Depression: Margy’s story

Margy McNally
Margy McNally

My wife Margy has suffered poor mental health since her teenage years. In light of the Kieren Fallon news and some social media comment, I thought I’d talk here about some of our experiences – Margy’s and mine – in the hope of casting some light.  In 2006, after spending 10 months in a psychiatric unit, Margy decided she’d always take the opportunity to talk about depression and mental health.  It’s her contribution to trying to remove the social stigma and increase understanding.

There are some cliches among sufferers:  ‘If you have a broken leg, at least people can see and understand.’ ‘I wouldn’t wish this on my worst enemy.’ On the latter, Margy said it to a fellow patient in the unit and he said, ‘I actually wish everybody could suffer it for just one hour.’

It’s impossible to explain unless you’ve experienced it. It’s nothing to do with ‘being crazy’ or pulling yourself together, and there are rarely events which can be nailed to explain the source of poor mental health (I generalise with ‘mental health’: it covers a broad range. Margy’s diagnosis is ‘severe anxiety and depression with psychotic episodes’. During those episodes she becomes terror-stricken by two ‘people’ who talk to her  incessantly, always with evil intent. I found her one day in the bedroom (fortunately just in time) hitting herself in the face and head with a bottle to try and drive those voices out.

When deep depression strikes, she will simply lie in bed for days crying and apologising to me for ‘being such a burden’, despite my constant reassurances that the illness, like everything else in our lives, is ours, not hers. Sometimes we would sit on the bed by the window upstairs looking down on the road. At that time we lived a hundred metres from a cemetery.  Going through one of her good periods a few summers ago, I came across Margy sitting there watching a funeral go past. I sat down beside her. She said quietly, ‘You have no idea the number of times I’d watch the hearse go by and wish above all else that I was the one in the coffin.’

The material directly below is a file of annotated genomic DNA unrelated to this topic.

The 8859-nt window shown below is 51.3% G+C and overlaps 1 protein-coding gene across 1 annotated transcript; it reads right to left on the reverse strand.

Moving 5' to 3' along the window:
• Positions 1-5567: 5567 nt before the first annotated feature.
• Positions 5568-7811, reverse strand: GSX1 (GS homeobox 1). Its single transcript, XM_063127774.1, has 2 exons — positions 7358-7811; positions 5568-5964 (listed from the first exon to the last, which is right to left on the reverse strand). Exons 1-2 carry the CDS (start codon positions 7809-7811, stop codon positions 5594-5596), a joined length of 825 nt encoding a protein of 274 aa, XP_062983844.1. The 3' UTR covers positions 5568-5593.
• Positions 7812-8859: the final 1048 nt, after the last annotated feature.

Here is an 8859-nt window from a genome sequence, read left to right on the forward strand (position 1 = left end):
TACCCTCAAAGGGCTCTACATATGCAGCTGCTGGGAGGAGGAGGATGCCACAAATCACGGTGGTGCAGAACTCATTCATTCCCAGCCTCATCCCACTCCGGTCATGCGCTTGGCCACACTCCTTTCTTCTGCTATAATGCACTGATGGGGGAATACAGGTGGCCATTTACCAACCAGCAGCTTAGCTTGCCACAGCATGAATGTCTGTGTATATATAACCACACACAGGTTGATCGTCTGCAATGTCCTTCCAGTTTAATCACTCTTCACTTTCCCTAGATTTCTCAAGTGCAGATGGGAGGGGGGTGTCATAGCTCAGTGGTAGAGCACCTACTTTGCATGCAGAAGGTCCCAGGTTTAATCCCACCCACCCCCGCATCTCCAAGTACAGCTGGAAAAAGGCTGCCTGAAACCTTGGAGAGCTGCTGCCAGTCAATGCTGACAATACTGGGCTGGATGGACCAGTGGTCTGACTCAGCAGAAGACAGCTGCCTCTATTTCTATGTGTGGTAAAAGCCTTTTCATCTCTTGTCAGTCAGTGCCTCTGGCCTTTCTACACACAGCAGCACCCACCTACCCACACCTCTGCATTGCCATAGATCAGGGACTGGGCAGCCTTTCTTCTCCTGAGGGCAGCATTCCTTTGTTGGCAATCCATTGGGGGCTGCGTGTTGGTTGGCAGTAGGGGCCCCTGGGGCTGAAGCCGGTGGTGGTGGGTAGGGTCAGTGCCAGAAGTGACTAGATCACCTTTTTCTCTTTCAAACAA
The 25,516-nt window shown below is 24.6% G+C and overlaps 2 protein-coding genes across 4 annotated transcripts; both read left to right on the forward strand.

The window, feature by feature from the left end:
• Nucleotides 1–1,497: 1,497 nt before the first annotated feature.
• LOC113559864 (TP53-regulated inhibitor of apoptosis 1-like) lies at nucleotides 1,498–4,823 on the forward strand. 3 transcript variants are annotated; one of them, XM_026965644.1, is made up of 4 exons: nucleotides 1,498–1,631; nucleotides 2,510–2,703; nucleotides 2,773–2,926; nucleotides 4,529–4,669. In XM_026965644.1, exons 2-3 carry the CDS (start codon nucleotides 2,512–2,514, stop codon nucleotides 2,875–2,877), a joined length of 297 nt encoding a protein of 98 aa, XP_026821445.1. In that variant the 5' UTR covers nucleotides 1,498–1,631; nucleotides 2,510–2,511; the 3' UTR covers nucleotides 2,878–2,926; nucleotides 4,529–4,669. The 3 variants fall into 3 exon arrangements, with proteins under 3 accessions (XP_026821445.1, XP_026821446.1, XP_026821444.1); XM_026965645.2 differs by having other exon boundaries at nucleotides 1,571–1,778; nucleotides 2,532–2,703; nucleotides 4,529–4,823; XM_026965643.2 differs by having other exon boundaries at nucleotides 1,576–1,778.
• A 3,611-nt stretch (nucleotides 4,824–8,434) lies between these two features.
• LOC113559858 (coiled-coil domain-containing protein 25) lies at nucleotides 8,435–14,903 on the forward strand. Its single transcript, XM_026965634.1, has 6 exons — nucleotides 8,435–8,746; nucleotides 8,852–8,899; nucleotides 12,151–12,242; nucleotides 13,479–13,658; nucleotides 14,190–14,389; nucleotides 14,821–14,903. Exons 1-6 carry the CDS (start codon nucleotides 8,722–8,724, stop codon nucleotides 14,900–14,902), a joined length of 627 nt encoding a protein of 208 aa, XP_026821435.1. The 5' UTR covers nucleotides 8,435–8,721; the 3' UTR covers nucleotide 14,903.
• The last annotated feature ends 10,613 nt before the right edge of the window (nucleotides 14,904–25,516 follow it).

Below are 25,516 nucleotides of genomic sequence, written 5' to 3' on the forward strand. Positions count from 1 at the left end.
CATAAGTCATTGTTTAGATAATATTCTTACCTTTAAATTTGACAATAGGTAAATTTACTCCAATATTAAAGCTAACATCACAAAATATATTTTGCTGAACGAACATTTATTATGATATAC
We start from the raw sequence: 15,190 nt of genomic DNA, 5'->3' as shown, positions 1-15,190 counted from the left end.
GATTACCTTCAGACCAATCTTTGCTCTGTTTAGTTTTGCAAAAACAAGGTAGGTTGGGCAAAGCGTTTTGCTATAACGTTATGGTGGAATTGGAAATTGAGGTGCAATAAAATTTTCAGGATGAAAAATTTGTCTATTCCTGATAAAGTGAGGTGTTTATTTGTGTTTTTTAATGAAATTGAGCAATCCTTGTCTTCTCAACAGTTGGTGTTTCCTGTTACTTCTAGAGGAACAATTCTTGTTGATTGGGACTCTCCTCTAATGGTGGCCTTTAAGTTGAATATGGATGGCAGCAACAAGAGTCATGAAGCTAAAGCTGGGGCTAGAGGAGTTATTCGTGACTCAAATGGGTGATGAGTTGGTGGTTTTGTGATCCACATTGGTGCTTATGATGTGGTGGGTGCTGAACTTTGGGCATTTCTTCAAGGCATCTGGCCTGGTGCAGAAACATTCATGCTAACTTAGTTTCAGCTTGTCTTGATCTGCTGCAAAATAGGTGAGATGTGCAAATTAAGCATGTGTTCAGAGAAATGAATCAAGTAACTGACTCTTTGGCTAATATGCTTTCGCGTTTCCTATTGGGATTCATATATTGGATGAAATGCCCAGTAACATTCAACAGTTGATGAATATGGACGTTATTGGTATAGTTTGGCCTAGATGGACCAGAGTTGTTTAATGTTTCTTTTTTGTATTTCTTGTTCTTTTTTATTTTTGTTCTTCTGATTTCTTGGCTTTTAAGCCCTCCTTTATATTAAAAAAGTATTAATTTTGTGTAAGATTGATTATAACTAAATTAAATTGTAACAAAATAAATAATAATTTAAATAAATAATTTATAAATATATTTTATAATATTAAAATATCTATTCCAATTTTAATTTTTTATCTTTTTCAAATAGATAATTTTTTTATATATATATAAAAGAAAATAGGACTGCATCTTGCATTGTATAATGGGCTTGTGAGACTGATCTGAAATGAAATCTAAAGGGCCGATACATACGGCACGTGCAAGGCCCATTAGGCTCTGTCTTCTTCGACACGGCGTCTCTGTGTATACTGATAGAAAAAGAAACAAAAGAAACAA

On the severe anxiety aspect of Margy’s illness, I once tried to get some idea of its depth. I asked if she could try to explain to me what it was like. Again, she stared for a while out of that window and said, ‘I wake up in the morning and as soon as I come to, a voice says to me “the worst thing that could ever happen to you is going to happen and it’s going to happen very, very soon. The voice says the same thing all the time, all day, until I can sleep again.”

I tell you all this not to sensationalise, not to seek sympathy, but to try to help you understand…to try to chisel away just some of the stigma. To urge those who need help to see their GP now and if the GP can’t or won’t help, get a new GP.

Much of the treatment is based on getting the correct medication mix and dose. Margy’s pharmacist once told me there are 64 different types of anti-depressant. The solution is often a cocktail of these and dosage is crucial; after almost three years, the professionals got Margy to a stage where her medication allowed her to live a comparatively peaceful life. These days, she has ECT treatment, which has helped greatly (it works for some people, but can have negative effects on others).

Recent research, thank goodness, has revealed that there might well be physiological causes to many mental health problems – inflammation somewhere in the brain looks as though it could be playing a part. I hope this research goes somewhere. Not just because it should lead to quicker and more effective solutions, but because it will, at last, offer a physical cause, something that people can identify with. Something that removes the stigma, the pull yourself togethers, the suspicions of childhood trauma, or lack of success in your career.

That stigma stops many from seeking treatment. Fear of stigmatization prevents people telling their doctors; they don’t want it on record for employers, or insurance companies, or maybe legal cases at some future point. So they suffer in silence and sometimes that silence and suffering leads to suicide and the stigma deepens.

It’s time to talk about it. It’s time to try to understand it. It’s time to stop condemning people like Kieren Fallon for not turning up for a ride. The chances are that Kieren wasn’t sitting lazily on a riverbank in the sun. He might have been in a darkened room somewhere, watching hearses pass, and wishing.



2 thoughts on “Depression: Margy’s story

  1. Beautifully written Joe – thanks for making us more understanding relating to people troubled by this serious condition. Wishing you and Margy a much better decade than you have recently experienced Sir, Mal

  2. Very powerful message.

    Anxiety and depression affects people who care and/or those who perceive their problems as being insurmountable at periods in time. Of course, a very small minority have learned how to mislead their doctor and may not therefore come into these categories.

    Both conditions are treatable successfully for most, but disappointingly, not all. An excellent starting point is for people and society in general to better understand that conditions that affect the brain (thus the mind) deserve the same respect and empathy that physical health already does. We can then move forward in a more positive way.

    It is a scandal that the funding for mental and neurological health is poor in comparision to physical health. For goodness sake these conditions account for over 50% of bed occupancy in hospitals. Taking everything more seriously based on science rather than outdated beliefs can only benefit all.

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